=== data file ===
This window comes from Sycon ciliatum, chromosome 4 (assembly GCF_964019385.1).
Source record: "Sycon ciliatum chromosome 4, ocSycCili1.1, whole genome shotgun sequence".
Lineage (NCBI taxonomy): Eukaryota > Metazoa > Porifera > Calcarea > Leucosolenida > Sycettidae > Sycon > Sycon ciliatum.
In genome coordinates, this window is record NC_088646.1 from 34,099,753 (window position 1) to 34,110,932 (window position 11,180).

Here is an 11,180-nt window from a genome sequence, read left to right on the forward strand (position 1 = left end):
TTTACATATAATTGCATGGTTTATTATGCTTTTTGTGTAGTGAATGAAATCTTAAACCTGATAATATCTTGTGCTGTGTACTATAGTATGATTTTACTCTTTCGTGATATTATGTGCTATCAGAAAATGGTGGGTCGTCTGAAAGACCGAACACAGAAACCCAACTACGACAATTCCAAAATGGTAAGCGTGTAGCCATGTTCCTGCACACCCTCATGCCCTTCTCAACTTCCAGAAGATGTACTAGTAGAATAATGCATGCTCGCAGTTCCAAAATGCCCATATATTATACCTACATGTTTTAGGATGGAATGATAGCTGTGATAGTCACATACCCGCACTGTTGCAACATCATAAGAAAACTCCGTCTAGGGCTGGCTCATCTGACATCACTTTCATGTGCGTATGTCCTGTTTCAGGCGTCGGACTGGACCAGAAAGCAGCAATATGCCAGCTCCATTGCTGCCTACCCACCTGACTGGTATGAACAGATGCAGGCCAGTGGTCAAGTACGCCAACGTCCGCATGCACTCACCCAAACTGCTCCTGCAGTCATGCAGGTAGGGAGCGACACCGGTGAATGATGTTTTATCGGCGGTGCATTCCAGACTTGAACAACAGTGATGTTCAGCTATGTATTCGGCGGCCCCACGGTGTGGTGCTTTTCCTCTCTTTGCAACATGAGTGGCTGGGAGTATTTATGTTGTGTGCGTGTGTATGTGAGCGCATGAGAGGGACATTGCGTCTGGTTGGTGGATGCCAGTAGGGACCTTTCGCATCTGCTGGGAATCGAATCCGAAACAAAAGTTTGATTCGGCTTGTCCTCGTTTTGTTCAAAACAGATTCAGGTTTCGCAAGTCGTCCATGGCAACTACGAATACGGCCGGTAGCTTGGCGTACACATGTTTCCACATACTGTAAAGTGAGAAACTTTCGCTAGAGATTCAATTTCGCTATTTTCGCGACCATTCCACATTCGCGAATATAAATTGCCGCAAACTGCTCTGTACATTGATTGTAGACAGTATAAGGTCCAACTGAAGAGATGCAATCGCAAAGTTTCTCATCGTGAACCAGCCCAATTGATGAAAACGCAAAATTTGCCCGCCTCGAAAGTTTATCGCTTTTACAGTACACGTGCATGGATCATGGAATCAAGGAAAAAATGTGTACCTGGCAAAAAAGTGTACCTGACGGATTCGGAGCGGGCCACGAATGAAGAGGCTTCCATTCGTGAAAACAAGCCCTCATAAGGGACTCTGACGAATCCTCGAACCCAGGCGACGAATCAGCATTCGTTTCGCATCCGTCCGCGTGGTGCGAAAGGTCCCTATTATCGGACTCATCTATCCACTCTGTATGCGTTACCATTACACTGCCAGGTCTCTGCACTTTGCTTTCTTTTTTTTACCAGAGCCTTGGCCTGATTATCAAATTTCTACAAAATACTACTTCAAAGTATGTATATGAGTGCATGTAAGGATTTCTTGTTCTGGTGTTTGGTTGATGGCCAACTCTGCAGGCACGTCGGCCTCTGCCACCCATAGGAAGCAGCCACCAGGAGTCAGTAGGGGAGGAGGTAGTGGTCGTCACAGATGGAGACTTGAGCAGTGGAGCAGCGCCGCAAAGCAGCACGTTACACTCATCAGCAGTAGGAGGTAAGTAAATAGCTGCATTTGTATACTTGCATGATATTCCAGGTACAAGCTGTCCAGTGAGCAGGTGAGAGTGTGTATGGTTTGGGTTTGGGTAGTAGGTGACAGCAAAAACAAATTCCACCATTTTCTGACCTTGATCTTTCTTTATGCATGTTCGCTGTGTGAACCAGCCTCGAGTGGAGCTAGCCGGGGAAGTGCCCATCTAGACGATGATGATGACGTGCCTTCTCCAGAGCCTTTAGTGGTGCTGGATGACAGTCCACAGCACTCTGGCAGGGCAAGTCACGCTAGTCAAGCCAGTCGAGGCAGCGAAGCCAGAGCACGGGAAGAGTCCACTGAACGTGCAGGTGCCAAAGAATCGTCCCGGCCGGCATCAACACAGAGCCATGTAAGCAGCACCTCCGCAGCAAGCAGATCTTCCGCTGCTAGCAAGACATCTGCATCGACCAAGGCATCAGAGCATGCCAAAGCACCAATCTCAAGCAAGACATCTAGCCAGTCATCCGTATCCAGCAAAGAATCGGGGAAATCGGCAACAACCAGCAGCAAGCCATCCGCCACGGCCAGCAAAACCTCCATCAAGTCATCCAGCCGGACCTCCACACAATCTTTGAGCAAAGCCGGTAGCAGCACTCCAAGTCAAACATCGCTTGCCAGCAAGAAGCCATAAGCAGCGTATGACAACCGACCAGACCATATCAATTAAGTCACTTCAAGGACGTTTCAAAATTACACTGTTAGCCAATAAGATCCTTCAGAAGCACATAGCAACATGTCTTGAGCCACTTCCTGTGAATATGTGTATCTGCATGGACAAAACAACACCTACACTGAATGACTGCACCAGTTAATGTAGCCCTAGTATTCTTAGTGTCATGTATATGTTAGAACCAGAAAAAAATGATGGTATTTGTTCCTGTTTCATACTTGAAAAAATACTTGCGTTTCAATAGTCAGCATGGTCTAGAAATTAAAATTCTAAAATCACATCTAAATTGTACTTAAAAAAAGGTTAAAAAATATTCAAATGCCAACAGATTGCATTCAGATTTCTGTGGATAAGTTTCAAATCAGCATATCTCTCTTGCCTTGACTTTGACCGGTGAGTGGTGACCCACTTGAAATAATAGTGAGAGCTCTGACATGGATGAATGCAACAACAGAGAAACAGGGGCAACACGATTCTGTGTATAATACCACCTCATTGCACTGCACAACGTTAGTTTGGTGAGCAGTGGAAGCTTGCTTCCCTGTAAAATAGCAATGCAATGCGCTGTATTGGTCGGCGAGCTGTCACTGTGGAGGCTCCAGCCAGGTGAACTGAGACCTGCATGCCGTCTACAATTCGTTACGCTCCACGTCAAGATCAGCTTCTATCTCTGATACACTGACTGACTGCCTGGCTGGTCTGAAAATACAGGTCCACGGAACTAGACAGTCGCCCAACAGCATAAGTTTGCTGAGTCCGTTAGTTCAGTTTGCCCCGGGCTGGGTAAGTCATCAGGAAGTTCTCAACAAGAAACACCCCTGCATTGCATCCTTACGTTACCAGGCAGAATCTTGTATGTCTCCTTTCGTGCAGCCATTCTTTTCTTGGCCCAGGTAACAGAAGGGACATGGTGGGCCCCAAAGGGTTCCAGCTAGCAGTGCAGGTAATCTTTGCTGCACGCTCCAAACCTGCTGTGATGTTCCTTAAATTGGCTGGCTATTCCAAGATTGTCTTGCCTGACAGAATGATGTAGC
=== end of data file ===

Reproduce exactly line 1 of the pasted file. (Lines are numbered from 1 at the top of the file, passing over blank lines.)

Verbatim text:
This window comes from Sycon ciliatum, chromosome 4 (assembly GCF_964019385.1).